Take the 2-minute tour ×
Stack Overflow is a question and answer site for professional and enthusiast programmers. It's 100% free.

I'm looking to write some simple utilities that call native executables/scripts. I'm already fairly familiar with using subprocess.Popen to open processes, but I don't understand how to effectively get access to the subprocess' STDOUT and STDERR synchronously in Python. I understand that I can pass it a file-like object and it'll work fine, but how exactly do I do that? I don't want to write it to an actual filesystem file, so how do I do this? Do I need the mmap.mmap() memory file API?

I'd like to do something like this:

class CoolReader():

    def __init__(self, target):
        self.target = target 

    def write(self, output):
        self.target.append({timestamp: time.time(), value: output})

stdoutLines = []
stderrLines = []

stdoutReader = CoolReader(stdoutLines)
stderrReader = CoolReader(stderrLines)

subprocess.Popen("ls", stdout=stdoutReader, stderr=stderrReader)

Is there a better way of doing this? I'd basically like to have a listener be fired every time a line is written to STDOUT or STDERR to synchronously write file lines to an array or something. How can I/should I do this?

share|improve this question
    
Which OS? On Unix you have select for File Descriptors, on Windows you have to use Threads with Queues. –  dav1d Jul 19 '12 at 19:30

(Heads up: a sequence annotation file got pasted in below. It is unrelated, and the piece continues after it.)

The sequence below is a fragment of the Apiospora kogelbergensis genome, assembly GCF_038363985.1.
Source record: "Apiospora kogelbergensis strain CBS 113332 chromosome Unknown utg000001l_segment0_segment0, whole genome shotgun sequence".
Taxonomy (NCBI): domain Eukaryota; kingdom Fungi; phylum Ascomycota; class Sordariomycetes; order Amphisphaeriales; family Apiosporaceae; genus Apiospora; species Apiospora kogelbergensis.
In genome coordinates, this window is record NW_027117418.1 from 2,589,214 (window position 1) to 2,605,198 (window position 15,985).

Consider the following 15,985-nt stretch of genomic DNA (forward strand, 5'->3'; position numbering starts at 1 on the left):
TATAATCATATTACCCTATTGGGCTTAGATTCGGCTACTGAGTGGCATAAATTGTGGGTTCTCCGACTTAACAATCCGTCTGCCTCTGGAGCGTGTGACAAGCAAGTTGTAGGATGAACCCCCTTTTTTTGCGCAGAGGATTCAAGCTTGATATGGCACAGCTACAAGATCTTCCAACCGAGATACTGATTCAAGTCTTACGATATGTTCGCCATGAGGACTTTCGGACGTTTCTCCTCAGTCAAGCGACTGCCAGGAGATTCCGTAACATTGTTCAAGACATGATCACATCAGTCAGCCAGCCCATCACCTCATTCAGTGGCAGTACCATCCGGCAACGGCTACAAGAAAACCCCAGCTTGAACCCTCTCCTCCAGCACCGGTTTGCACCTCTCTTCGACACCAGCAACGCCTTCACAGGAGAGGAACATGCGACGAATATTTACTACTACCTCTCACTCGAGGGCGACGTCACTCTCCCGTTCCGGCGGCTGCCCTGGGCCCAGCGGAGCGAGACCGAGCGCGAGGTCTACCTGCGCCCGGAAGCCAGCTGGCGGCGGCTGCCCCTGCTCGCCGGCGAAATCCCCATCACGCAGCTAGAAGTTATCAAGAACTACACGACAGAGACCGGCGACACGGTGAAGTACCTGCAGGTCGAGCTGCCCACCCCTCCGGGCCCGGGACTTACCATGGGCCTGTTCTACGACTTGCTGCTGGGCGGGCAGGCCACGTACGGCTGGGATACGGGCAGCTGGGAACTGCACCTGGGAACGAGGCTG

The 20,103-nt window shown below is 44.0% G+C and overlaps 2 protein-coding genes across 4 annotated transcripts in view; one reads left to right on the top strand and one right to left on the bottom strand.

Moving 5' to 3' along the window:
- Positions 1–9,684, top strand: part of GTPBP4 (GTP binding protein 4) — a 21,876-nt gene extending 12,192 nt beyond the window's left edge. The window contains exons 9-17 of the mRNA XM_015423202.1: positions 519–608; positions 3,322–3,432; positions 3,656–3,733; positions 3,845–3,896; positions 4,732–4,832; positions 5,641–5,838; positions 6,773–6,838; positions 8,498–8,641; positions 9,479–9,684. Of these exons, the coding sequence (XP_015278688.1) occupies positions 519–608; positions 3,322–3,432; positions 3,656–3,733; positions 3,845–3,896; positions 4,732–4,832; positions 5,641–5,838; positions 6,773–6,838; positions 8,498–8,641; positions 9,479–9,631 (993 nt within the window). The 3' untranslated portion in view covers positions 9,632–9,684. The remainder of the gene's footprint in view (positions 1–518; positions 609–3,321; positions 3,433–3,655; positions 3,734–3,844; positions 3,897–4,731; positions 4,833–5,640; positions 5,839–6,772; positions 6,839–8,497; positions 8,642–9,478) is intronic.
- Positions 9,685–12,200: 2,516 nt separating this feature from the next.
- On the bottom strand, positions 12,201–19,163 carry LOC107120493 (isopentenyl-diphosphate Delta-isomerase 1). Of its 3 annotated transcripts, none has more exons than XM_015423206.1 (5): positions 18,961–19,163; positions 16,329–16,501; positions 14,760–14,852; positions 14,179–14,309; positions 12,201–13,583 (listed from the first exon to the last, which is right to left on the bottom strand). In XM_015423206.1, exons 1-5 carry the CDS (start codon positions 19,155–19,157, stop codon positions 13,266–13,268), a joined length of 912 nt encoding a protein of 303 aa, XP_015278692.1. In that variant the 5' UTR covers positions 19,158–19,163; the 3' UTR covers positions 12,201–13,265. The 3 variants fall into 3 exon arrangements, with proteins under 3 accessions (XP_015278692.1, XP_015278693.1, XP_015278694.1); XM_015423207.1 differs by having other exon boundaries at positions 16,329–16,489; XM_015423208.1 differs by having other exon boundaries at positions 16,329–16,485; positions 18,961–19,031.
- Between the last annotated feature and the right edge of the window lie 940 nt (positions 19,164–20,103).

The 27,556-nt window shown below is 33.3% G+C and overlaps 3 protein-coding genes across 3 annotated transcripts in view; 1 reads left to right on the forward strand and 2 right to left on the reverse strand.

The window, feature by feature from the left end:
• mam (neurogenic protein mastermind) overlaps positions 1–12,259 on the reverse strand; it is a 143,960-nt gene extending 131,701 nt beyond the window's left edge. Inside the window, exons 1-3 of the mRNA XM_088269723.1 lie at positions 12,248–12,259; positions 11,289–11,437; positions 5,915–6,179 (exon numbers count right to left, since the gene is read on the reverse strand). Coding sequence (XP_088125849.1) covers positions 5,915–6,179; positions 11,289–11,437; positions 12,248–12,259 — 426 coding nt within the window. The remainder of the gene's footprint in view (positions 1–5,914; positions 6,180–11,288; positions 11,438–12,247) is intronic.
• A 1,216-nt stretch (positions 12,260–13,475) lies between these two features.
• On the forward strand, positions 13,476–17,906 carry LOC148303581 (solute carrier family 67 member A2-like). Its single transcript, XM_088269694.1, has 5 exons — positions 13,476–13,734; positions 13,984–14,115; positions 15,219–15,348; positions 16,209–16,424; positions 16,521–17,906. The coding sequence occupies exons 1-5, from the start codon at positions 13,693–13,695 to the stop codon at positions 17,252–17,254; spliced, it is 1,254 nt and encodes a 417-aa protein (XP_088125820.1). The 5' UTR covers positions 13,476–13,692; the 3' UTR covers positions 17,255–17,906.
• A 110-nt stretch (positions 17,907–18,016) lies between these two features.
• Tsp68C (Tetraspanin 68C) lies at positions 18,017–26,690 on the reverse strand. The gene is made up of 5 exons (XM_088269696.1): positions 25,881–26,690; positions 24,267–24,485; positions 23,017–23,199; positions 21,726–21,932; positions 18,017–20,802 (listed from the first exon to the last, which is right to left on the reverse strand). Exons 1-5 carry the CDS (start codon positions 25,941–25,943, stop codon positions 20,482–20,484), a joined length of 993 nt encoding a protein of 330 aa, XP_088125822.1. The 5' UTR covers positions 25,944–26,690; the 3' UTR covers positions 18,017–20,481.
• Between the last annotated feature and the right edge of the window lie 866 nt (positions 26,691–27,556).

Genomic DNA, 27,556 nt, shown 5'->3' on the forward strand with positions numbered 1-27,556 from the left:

you could probably do p=subprocess.Popen("ls",stdout=subprocess.PIPE); p.stdout.readline(); p.stdout.readline() Of course, to prevent this from blocking, you'd need to read the lines on a separate thread. –  mgilson Jul 19 '12 at 19:31
    
@dav1d Unix/Linux OS. –  Naftuli Tzvi Kay Jul 19 '12 at 19:51
    
@mgilson I'd like to not have to run multiple threads because I'd like to have to avoid dealing with concurrency. Would my example above work similarly? –  Naftuli Tzvi Kay Jul 19 '12 at 19:52
    
@TKKocheran -- I tried your example and it doesn't work. The reason (I think) is because subprocess works with low level file handles as opposed to high level file objects that we're used to in the python API. –  mgilson Jul 19 '12 at 20:14

Your Answer

 
discard

By posting your answer, you agree to the privacy policy and terms of service.

Browse other questions tagged or ask your own question.